A final insulative thin film 96 is then applied to receive thereon a trailing edge pole 98 of the multi-layer thin film type. Thus, trailing edge pole 98 also consists of a stack of magnetostatically coupled pairs of SiO2 (or Ti) and NiFe thin films; however, the thickness and arrangement is altered in order to shape the write field of the unit. Thus, as shown in FIG. 6, the similar pairs of SiO2 thin film 100 and NiFe thin film 102 are utilized to form the stacked pairs of magnetostatically coupled thin films; however, the write pole element is desirably shaped by progressively reducing the thickness of successive thin films 100 and 102 proceeding toward the trailing edge of the record head 60. This is illustrated in FIG. 6 as it can be seen that the upper two thin films 100n and 102n are each of proportional diminution relative to the base thin films 100 and 102.
Referring again to FIG. 4, each of shield 66, shield pole 90 and trailing edge pole 98 are of generally square planar expanse within the record head 60. Thus, the transverse dimension illustrated by arrow 104 may be of the order of 0.7 to 1.0 mil as defined by the recording track density requirements, and the dimension perpendicular thereto, or the depth of the respective shields and poles, may be patterned to be approximately the same or larger extending the film stack in direction 130. The final stacked thin film structure is then encapsulated by suitable passivation material such as glass or other hermetically sealing material as applied in a coating 106 and, if desired, a thin coating of such passivation material 106 may be extended over the entire magnetic head face to be finally finished in conjunction with the flying surface of substrate 62.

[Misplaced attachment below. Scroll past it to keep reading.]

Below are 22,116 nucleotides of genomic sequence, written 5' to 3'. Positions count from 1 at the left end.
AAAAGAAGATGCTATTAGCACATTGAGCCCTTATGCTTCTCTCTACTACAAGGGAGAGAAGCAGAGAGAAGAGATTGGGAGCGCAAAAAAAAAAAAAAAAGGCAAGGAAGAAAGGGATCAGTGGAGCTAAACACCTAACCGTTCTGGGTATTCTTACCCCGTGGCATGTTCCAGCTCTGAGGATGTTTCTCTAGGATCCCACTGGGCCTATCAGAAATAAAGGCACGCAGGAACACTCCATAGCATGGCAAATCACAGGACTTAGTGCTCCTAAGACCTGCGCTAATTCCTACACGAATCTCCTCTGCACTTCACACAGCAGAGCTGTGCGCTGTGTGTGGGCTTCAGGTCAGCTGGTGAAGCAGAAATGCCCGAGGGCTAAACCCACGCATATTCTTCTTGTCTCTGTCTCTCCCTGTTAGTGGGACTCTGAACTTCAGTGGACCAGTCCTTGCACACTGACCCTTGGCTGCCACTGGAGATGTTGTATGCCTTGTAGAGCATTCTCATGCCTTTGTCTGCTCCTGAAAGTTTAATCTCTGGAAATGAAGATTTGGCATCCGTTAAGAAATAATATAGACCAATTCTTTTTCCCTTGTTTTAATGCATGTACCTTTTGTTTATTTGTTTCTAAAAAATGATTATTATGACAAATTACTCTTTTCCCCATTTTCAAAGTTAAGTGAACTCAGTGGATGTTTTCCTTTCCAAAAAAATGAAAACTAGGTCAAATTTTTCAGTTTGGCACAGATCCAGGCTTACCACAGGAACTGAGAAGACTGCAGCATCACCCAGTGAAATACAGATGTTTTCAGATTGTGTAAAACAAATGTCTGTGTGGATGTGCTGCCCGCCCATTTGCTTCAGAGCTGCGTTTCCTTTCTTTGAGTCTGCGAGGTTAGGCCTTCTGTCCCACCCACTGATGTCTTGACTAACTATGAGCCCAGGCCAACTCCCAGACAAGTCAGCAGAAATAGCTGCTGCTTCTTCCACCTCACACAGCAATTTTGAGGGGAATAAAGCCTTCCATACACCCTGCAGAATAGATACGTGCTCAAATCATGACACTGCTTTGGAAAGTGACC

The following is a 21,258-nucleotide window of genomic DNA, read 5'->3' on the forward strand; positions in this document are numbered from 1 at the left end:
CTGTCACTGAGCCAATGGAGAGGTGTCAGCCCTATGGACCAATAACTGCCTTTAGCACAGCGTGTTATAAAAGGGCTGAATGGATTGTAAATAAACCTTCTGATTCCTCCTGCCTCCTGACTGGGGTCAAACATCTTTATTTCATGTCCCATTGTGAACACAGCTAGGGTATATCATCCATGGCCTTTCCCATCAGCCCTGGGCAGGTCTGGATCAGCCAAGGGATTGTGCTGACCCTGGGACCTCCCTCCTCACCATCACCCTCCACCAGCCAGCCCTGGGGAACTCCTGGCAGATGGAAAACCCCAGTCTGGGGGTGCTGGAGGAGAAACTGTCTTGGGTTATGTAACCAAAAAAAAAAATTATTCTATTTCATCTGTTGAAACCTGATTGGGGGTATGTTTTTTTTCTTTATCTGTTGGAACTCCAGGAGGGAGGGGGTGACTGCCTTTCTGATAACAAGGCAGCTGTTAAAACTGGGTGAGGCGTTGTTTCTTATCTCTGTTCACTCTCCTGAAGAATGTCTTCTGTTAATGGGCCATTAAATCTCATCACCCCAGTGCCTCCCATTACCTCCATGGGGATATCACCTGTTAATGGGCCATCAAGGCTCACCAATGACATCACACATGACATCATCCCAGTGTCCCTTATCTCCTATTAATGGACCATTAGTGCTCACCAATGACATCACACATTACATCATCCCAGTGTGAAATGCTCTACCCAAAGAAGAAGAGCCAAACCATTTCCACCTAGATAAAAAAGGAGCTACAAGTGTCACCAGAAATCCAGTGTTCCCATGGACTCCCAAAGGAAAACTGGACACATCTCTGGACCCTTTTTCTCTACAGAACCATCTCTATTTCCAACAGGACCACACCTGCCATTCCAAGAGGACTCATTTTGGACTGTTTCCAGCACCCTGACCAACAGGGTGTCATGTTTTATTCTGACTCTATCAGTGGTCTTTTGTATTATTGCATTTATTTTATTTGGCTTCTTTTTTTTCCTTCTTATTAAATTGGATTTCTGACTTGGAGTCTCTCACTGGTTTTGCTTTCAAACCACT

The read and write conductors are shown generally as being sputtered and plated on the sides of recording head 60. In FIG. 4, the write conductors 110 and 112 and read conductors 114 and 116 may be formed by any of several acceptable integrated circuit techniques to provide the proper conductor continuity, shown generally for write conductor 94 by dash lines 118 and 120, and for read conductor 80 and 82 by means of dash lines 122 and 124. Such connections may be made for example by provision of deposition and plating with proper masking and etching during the actual thin film deposition process with subsequent bonding or plating of external lead connectors, as is well known in the art. Such techniques are fully described in the aforementioned U.S. Pat. No. 3,908,194 to name but a single source.
FIG. 6 better illustrates the manner of formation of the read and write conductors as they are mask deposited and plated during the thin film formation process. Thus, after deposition of the MR film 74, with provision of extensions 76 and 78, the metal conductors 80 and 82 are formed, adjacent thereto and in electrical contact, to extend outward and rearward in hairpin configuration (116 and 114) where subsequent contact procedures will enable external terminal connections. In like manner, after formation of insulative film 92 (FIG. 4) in overlay on shield pole 90, the inductive write conductor 94 is similarly deposited and plated to extend lateral rearward conductor portions 112 and 110 for formation of external write terminals. The numerous insulative films are omitted from FIG. 6 for clarity, but they would of course be present in final formation and the passivation coating 106 is then applied over the entire thin film formation with exposure of only the terminal contacts for read conductor plates 116 and 114, and write conductor plates 112 and 110.